Video

    Video Tech Startups Showcase Wares at Amsterdam Conference

    More than 20,000 tech enthusiasts, entrepreneurs and lovers of digital technology came together in Amsterdam recently at the Next Web Conference to discuss the latest developments in digital technology, look to the future and, of course, to connect. In recent years, there has been an explosion of so-called startup businesses that have created devices and applications that have changed the way we live; but, as Serginho Roosblad reports for VOA, there are pitfalls for such startups as well.
    Video

    Video US Military's Fallen Honored With Flags

    Memorial Day is a long weekend for most Americans. For some, it is the unofficial start of summer -- local swimming pools open and outdoor grilling season begins. But Memorial Day remains true to its origins -- a day to remember the U.S. military's fallen.
    Video

    Video Rolling Thunder Rolls Into Washington

    The Rolling Thunder caravan of motorcycles rolled into Washington Sunday, to support the U.S. military on the country's Memorial Day weekend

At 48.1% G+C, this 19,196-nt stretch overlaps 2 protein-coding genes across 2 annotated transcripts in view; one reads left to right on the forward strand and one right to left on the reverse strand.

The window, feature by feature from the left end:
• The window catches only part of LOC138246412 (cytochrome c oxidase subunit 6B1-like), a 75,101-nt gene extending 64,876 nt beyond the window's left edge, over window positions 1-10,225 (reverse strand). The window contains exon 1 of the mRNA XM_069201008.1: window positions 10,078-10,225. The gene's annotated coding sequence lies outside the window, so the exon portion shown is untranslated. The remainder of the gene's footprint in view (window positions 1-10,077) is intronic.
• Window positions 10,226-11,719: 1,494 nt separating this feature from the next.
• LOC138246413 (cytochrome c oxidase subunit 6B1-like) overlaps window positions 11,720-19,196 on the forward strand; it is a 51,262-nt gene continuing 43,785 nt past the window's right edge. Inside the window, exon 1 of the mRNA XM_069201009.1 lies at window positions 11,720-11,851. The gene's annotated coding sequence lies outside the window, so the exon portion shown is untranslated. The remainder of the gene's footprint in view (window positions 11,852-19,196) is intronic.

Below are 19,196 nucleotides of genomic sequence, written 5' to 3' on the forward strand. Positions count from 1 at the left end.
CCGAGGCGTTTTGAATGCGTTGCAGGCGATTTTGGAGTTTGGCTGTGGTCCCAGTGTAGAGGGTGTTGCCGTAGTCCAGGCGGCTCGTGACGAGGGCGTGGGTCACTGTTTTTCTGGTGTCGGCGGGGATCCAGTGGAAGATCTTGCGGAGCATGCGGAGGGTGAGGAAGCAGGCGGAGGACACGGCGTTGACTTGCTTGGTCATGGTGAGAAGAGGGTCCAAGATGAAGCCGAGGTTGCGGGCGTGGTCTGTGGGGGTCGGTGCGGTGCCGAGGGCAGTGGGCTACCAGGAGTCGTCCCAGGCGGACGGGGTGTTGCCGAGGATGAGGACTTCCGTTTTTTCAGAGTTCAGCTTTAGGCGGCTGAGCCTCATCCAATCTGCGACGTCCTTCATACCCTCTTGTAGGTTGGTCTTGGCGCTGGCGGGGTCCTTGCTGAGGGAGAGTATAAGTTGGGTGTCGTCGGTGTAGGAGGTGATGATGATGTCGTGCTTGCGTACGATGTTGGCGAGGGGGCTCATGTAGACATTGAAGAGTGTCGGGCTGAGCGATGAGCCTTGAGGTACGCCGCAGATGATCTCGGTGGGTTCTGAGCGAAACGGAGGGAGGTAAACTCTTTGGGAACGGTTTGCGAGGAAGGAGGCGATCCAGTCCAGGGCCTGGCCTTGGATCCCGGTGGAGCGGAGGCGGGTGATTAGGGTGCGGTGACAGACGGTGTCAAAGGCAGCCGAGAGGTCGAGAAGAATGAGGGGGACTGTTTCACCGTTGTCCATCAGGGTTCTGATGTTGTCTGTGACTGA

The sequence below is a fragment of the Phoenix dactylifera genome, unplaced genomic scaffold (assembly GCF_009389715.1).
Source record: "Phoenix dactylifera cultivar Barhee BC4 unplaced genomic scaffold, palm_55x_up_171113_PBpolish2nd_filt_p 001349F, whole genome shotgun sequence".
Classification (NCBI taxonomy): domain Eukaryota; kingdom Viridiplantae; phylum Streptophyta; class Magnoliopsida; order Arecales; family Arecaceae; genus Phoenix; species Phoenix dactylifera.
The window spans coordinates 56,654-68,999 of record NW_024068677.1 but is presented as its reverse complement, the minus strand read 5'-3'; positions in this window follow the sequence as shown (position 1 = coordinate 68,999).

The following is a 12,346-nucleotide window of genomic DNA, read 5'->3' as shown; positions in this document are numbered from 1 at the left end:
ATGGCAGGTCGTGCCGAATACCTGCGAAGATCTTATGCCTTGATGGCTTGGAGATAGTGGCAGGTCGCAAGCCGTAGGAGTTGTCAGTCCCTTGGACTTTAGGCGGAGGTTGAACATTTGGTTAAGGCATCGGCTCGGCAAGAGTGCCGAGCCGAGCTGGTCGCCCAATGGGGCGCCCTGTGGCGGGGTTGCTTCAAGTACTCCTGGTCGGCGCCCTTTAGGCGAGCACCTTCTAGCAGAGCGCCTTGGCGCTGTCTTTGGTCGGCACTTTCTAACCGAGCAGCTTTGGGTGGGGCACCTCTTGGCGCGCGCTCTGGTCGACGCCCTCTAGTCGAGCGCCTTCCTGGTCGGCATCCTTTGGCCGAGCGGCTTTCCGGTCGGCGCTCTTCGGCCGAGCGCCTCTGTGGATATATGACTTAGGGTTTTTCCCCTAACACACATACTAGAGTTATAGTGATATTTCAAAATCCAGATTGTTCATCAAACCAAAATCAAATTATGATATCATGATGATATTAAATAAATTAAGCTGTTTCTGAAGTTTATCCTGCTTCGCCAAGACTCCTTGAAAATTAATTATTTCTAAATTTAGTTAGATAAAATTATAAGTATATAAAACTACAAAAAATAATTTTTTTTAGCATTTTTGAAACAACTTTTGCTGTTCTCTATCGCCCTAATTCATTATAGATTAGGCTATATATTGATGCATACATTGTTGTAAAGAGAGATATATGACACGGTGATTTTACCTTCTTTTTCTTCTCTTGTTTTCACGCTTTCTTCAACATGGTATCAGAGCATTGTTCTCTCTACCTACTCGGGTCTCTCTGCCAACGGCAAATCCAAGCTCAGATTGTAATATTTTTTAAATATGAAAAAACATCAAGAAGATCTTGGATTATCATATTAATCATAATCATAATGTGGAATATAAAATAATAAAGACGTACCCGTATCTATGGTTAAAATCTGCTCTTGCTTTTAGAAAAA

Video

    Video A New Reading Program Pairs Kids with Dogs

    Dogs, it is said, are man's best friend. What some researchers have discovered is that they can also be a friend to a struggling reader. A group called Intermountain Therapy Animals trains dogs to help all kinds of kids with reading problems — from those with special needs to those for whom English is a second language. Faiza Elmasry has more on the New York chapter of R.E.A.D., or Reading Education Assistance Dogs, in this piece narrated by Faith Lapidus.
    Video

    Video Fan Base Grows for Fictional Wyoming Sheriff Longmire

    Around the world, the most enduring symbol of the U.S. is that of the cowboy. A very small percentage of Americans live in Western rural areas, and fewer still are cowboys. But the fascination with the American West is kept alive by such cultural offerings as “Longmire,” a series of books and TV episodes about a fictional Wyoming sheriff. VOA’s Greg Flakus recently spoke with Longmire’s creator, Craig Johnson, and filed this report from Houston.
    Video

    Video Chinese-Americans Heart Trump, Bucking National Trend